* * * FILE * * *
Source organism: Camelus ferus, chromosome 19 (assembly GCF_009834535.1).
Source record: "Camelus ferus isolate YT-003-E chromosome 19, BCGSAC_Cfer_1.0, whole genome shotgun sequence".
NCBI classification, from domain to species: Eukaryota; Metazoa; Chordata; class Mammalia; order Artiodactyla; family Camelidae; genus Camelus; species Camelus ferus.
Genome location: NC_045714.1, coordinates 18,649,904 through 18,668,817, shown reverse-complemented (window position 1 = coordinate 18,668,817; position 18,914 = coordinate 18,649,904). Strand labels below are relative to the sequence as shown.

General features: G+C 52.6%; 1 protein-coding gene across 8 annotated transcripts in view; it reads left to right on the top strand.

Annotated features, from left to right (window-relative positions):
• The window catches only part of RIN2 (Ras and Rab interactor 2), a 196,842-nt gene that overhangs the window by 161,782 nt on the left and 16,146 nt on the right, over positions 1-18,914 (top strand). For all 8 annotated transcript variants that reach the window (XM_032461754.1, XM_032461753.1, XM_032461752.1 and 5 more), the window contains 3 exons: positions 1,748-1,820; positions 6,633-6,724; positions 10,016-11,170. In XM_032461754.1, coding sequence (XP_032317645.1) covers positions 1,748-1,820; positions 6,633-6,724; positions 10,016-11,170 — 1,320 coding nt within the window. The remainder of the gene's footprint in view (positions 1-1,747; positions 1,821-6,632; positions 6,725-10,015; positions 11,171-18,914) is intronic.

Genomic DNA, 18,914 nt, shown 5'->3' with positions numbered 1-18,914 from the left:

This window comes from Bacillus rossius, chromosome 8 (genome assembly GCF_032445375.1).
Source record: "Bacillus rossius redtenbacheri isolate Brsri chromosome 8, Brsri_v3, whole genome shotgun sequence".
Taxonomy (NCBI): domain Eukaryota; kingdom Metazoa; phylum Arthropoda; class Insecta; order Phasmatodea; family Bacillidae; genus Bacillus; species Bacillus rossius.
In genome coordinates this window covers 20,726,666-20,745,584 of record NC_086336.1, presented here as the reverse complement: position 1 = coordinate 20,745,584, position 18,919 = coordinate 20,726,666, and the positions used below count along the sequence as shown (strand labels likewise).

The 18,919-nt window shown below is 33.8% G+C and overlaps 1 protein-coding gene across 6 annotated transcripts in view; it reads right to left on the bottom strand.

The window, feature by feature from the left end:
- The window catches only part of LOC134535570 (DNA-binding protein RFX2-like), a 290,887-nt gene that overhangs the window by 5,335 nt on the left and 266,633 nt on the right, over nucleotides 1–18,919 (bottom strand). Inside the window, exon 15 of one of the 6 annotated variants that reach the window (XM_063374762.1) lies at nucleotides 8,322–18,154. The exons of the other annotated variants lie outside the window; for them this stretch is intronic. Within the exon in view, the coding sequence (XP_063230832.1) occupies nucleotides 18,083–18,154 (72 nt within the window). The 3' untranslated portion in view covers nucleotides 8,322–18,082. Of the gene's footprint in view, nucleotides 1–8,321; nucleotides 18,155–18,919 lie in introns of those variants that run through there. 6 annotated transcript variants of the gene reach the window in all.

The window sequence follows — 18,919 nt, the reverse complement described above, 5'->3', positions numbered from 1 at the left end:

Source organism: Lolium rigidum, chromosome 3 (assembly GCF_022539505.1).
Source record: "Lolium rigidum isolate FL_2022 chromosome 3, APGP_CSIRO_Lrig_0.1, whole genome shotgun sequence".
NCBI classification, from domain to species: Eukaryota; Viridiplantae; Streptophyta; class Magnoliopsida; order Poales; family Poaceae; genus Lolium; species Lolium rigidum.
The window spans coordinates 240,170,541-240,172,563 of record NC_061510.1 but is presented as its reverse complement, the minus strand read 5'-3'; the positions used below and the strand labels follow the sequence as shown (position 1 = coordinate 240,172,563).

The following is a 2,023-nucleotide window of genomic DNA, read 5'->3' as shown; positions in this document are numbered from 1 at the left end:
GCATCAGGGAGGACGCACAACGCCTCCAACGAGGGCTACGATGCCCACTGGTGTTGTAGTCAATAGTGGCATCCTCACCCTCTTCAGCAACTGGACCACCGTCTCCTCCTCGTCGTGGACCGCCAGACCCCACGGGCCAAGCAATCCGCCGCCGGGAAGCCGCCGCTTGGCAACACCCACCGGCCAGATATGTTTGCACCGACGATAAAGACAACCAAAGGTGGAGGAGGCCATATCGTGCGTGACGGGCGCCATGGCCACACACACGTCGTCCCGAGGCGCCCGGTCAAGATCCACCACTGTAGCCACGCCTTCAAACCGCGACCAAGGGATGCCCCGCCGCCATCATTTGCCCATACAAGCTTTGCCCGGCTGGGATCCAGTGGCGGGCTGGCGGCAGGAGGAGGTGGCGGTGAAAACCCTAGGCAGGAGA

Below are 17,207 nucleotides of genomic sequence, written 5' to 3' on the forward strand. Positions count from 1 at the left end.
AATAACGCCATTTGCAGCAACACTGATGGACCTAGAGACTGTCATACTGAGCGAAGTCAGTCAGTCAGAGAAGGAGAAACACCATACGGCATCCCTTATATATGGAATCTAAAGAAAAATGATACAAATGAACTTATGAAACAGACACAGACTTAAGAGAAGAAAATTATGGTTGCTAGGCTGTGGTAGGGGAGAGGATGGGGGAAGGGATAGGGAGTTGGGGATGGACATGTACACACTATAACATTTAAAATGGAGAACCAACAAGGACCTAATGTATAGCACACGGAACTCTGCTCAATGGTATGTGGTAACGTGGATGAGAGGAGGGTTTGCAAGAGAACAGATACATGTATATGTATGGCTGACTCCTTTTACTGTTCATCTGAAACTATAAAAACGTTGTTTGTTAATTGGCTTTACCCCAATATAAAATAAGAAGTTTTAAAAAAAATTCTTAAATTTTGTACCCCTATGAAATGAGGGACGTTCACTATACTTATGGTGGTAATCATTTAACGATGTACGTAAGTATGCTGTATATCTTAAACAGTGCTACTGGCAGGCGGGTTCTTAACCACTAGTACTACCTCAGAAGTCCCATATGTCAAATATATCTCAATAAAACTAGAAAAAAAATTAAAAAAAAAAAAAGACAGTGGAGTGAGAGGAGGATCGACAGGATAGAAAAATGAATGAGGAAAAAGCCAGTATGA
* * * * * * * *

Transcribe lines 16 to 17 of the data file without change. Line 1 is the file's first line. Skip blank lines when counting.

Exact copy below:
The window sequence follows — 18,919 nt, the reverse complement described above, 5'->3', positions numbered from 1 at the left end:

Source organism: Lolium rigidum, chromosome 3 (assembly GCF_022539505.1).